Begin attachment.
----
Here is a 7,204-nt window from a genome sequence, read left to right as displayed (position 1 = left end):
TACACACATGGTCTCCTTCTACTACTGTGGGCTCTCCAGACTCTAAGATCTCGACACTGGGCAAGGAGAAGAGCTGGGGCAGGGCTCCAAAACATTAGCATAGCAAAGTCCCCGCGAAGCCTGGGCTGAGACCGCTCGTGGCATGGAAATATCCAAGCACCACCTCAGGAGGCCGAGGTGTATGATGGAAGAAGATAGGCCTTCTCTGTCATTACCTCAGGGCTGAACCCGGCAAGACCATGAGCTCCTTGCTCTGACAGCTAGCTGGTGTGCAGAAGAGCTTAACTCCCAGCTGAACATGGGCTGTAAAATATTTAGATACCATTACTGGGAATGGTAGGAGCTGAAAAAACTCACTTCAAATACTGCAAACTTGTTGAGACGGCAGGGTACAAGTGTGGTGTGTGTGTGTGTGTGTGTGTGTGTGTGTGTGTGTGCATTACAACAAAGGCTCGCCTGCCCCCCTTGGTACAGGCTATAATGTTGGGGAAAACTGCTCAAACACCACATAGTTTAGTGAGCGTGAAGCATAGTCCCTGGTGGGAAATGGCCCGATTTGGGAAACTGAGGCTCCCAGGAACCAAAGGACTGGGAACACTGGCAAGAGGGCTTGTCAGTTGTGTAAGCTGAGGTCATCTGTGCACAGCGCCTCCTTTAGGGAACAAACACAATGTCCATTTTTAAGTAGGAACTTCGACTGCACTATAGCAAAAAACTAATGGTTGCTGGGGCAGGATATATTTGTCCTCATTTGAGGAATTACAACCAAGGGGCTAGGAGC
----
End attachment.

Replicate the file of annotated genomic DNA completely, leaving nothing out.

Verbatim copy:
Here is a 7,204-nt window from a genome sequence, read left to right as displayed (position 1 = left end):
TACACACATGGTCTCCTTCTACTACTGTGGGCTCTCCAGACTCTAAGATCTCGACACTGGGCAAGGAGAAGAGCTGGGGCAGGGCTCCAAAACATTAGCATAGCAAAGTCCCCGCGAAGCCTGGGCTGAGACCGCTCGTGGCATGGAAATATCCAAGCACCACCTCAGGAGGCCGAGGTGTATGATGGAAGAAGATAGGCCTTCTCTGTCATTACCTCAGGGCTGAACCCGGCAAGACCATGAGCTCCTTGCTCTGACAGCTAGCTGGTGTGCAGAAGAGCTTAACTCCCAGCTGAACATGGGCTGTAAAATATTTAGATACCATTACTGGGAATGGTAGGAGCTGAAAAAACTCACTTCAAATACTGCAAACTTGTTGAGACGGCAGGGTACAAGTGTGGTGTGTGTGTGTGTGTGTGTGTGTGTGTGTGTGTGTGCATTACAACAAAGGCTCGCCTGCCCCCCTTGGTACAGGCTATAATGTTGGGGAAAACTGCTCAAACACCACATAGTTTAGTGAGCGTGAAGCATAGTCCCTGGTGGGAAATGGCCCGATTTGGGAAACTGAGGCTCCCAGGAACCAAAGGACTGGGAACACTGGCAAGAGGGCTTGTCAGTTGTGTAAGCTGAGGTCATCTGTGCACAGCGCCTCCTTTAGGGAACAAACACAATGTCCATTTTTAAGTAGGAACTTCGACTGCACTATAGCAAAAAACTAATGGTTGCTGGGGCAGGATATATTTGTCCTCATTTGAGGAATTACAACCAAGGGGCTAGGAGC